Landlords throughout the St. Louis metro region openly and routinely discriminate against the poor. They advertise it. Do a search for local rental property ads and "No Section 8" and "Not Section 8 Approved" immediately come up.
Even though the city passed a law in 2015 banning discrimination based on a person's source of income — joining dozens of cities and counties across the country with similar bans — the practice continues. St. Louis County lacks any such protection at all.
Section 8 housing choice vouchers give extremely low-income families a federal subsidy to improve their residency options. Waiting lists for these vouchers are long because so many poor families are trying to escape crime and slum-like conditions.
But a recent investigation by fair housing advocates found more than 100 ads for St. Louis rental properties that explicitly banned Section 8 voucher holders. City officials admit it's a problem. Landlords will continue to violate the law if they know there's no punishment, such as a fine.
St. Louis County needs to pass an ordinance outlawing blatant housing discrimination against the poor. Such laws, along with strong enforcement, are an important way to break the cycle of poverty and address segregation.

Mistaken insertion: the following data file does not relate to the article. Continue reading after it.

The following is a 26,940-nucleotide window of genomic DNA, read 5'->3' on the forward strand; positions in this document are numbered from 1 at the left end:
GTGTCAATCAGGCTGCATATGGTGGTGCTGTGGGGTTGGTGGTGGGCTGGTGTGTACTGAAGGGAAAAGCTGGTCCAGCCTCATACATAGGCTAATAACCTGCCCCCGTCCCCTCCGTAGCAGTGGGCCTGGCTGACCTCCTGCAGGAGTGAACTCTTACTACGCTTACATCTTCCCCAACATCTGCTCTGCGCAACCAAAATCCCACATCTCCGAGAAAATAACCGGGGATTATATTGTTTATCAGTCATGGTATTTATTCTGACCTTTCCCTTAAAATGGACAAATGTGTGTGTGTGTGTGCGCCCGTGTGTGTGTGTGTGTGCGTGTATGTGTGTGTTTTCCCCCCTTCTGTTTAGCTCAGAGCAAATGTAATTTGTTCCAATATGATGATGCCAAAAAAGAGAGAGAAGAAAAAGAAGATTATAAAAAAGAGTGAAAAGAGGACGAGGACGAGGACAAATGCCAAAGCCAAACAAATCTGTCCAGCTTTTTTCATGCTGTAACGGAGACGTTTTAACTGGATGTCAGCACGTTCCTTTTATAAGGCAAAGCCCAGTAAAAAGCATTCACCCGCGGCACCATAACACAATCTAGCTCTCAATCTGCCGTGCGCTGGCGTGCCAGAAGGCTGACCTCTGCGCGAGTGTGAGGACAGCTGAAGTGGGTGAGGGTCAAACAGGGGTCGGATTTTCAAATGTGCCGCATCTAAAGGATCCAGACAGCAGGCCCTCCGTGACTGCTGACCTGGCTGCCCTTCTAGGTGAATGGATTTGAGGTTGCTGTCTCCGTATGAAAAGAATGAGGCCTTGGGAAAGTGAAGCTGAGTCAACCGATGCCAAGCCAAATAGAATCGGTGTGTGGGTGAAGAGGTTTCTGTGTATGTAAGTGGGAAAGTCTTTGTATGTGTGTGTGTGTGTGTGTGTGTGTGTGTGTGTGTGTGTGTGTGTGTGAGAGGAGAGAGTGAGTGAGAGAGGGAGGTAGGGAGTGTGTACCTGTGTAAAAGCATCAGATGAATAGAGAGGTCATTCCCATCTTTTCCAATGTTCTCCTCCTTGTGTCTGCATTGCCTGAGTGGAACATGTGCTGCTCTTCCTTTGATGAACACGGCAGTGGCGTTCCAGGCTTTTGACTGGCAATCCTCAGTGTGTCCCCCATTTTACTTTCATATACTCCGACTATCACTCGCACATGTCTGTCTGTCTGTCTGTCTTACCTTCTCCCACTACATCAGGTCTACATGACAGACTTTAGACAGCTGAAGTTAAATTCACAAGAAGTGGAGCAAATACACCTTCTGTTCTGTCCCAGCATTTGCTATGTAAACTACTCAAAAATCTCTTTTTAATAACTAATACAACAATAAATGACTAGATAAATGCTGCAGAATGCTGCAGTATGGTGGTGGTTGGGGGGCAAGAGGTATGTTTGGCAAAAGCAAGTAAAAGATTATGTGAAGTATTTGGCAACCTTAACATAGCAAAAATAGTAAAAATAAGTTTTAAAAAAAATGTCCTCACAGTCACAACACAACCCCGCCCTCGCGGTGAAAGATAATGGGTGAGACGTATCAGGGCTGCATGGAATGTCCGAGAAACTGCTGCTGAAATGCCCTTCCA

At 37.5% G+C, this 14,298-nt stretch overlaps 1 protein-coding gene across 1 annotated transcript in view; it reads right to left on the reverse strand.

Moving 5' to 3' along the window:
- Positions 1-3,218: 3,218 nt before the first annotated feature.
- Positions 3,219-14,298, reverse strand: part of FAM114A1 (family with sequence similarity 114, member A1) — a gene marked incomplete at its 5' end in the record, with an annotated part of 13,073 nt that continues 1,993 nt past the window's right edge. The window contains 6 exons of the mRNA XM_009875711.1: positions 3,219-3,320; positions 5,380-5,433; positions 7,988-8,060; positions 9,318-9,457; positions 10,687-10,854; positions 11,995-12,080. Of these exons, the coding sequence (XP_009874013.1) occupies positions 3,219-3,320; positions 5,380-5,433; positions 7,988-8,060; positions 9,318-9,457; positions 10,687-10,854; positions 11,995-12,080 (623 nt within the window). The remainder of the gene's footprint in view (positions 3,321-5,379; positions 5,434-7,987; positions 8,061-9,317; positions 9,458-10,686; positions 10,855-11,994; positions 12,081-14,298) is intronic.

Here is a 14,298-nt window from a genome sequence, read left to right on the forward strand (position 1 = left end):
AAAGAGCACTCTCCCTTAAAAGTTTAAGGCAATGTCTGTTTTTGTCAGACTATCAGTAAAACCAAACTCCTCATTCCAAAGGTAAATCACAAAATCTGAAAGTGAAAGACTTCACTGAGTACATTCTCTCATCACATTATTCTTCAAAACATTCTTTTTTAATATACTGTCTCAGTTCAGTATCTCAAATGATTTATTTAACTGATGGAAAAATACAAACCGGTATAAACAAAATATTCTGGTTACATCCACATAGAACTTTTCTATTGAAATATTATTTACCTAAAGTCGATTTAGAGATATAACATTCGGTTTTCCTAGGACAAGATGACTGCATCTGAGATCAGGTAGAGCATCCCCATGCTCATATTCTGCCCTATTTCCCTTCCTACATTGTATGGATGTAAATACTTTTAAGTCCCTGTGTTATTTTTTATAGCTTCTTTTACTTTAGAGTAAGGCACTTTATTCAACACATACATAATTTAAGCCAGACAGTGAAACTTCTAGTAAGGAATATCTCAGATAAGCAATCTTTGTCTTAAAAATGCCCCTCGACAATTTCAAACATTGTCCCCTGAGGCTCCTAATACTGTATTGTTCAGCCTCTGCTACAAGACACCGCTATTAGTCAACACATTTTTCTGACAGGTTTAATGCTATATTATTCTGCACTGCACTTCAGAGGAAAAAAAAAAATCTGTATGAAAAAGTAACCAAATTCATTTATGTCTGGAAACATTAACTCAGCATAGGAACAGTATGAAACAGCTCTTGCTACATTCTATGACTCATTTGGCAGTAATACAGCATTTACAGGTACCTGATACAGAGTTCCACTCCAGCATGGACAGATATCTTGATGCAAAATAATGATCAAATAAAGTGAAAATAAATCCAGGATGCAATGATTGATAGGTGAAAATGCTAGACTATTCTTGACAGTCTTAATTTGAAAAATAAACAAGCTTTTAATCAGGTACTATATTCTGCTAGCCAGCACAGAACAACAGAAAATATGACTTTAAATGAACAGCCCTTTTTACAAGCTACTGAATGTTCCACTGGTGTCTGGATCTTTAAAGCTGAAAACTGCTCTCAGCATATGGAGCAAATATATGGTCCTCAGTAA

Charles Bryson, the director of the Civil Rights Enforcement Agency in St. Louis, said his office has focused on educating landlords about the law with training sessions and by emailing and calling violators when authorities find ads with prohibited language. He said the ones they've contacted typically are unaware of the rule and change their ads. The law permits the city to issue fines up to $500 for violations.
"We have not had to fine anyone," Bryson said. Yet the practice continues. When scores of violations persist more than three years after the rule has passed, it's time for a more effective deterrent.
Landlords who refuse to accept vouchers say they want to avoid the hassle of yearly inspections, possible repairs, the chance of delayed payments and the stereotype that Section 8 entails a higher risk of property damage and crime. A thorough screening of potential renters can prevent most of these problems.
Studies have found that higher rates of violence are linked to a very specific subset of Section 8 holders, such as men with a previous criminal history. The majority of recipients are families headed by women.
In a hot rental market, landlords have no financial incentive to accept Section 8 vouchers when they can demand higher rents with less red tape from others. Previous Post-Dispatch analysis has found that Section 8 housing is concentrated in high-poverty areas, which limits residents' access to higher quality schools, job markets and areas with lower crime rates.
If the region is serious about fair housing practices, it's time to put some teeth behind its regulation.
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